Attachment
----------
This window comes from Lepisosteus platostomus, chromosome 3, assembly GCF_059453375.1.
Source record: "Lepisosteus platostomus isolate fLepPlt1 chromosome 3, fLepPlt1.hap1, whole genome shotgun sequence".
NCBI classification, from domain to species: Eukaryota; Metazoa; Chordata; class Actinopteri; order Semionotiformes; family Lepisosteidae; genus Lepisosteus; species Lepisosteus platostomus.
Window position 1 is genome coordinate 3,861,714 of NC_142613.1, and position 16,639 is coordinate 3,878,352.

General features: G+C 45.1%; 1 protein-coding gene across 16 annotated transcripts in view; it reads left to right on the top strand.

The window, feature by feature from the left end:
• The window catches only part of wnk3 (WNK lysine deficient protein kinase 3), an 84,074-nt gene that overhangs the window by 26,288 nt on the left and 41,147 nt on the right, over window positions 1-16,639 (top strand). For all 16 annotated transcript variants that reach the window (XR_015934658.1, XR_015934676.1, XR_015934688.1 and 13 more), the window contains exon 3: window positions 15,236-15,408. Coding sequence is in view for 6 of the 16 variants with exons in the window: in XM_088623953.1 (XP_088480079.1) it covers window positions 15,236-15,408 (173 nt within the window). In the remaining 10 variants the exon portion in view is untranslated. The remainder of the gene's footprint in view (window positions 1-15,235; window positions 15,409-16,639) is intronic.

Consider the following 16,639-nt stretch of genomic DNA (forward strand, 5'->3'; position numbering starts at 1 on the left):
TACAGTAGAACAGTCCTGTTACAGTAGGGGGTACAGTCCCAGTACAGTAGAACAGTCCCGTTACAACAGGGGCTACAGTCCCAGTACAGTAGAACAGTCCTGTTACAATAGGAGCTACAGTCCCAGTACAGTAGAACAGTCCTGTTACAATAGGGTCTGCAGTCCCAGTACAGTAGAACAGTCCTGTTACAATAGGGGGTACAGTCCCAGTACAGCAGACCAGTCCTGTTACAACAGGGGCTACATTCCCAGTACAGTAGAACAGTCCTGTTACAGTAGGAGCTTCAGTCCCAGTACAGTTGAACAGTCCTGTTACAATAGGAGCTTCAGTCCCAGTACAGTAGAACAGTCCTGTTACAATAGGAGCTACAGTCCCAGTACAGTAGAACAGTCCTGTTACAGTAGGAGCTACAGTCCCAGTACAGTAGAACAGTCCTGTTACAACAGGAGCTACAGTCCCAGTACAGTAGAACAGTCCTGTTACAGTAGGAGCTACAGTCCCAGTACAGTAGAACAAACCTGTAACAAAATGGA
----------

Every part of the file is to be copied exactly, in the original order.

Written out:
This window comes from Lepisosteus platostomus, chromosome 3, assembly GCF_059453375.1.
Source record: "Lepisosteus platostomus isolate fLepPlt1 chromosome 3, fLepPlt1.hap1, whole genome shotgun sequence".
NCBI classification, from domain to species: Eukaryota; Metazoa; Chordata; class Actinopteri; order Semionotiformes; family Lepisosteidae; genus Lepisosteus; species Lepisosteus platostomus.
Window position 1 is genome coordinate 3,861,714 of NC_142613.1, and position 16,639 is coordinate 3,878,352.

General features: G+C 45.1%; 1 protein-coding gene across 16 annotated transcripts in view; it reads left to right on the top strand.

The window, feature by feature from the left end:
• The window catches only part of wnk3 (WNK lysine deficient protein kinase 3), an 84,074-nt gene that overhangs the window by 26,288 nt on the left and 41,147 nt on the right, over window positions 1-16,639 (top strand). For all 16 annotated transcript variants that reach the window (XR_015934658.1, XR_015934676.1, XR_015934688.1 and 13 more), the window contains exon 3: window positions 15,236-15,408. Coding sequence is in view for 6 of the 16 variants with exons in the window: in XM_088623953.1 (XP_088480079.1) it covers window positions 15,236-15,408 (173 nt within the window). In the remaining 10 variants the exon portion in view is untranslated. The remainder of the gene's footprint in view (window positions 1-15,235; window positions 15,409-16,639) is intronic.

Consider the following 16,639-nt stretch of genomic DNA (forward strand, 5'->3'; position numbering starts at 1 on the left):
TACAGTAGAACAGTCCTGTTACAGTAGGGGGTACAGTCCCAGTACAGTAGAACAGTCCCGTTACAACAGGGGCTACAGTCCCAGTACAGTAGAACAGTCCTGTTACAATAGGAGCTACAGTCCCAGTACAGTAGAACAGTCCTGTTACAATAGGGTCTGCAGTCCCAGTACAGTAGAACAGTCCTGTTACAATAGGGGGTACAGTCCCAGTACAGCAGACCAGTCCTGTTACAACAGGGGCTACATTCCCAGTACAGTAGAACAGTCCTGTTACAGTAGGAGCTTCAGTCCCAGTACAGTTGAACAGTCCTGTTACAATAGGAGCTTCAGTCCCAGTACAGTAGAACAGTCCTGTTACAATAGGAGCTACAGTCCCAGTACAGTAGAACAGTCCTGTTACAGTAGGAGCTACAGTCCCAGTACAGTAGAACAGTCCTGTTACAACAGGAGCTACAGTCCCAGTACAGTAGAACAGTCCTGTTACAGTAGGAGCTACAGTCCCAGTACAGTAGAACAAACCTGTAACAAAATGGA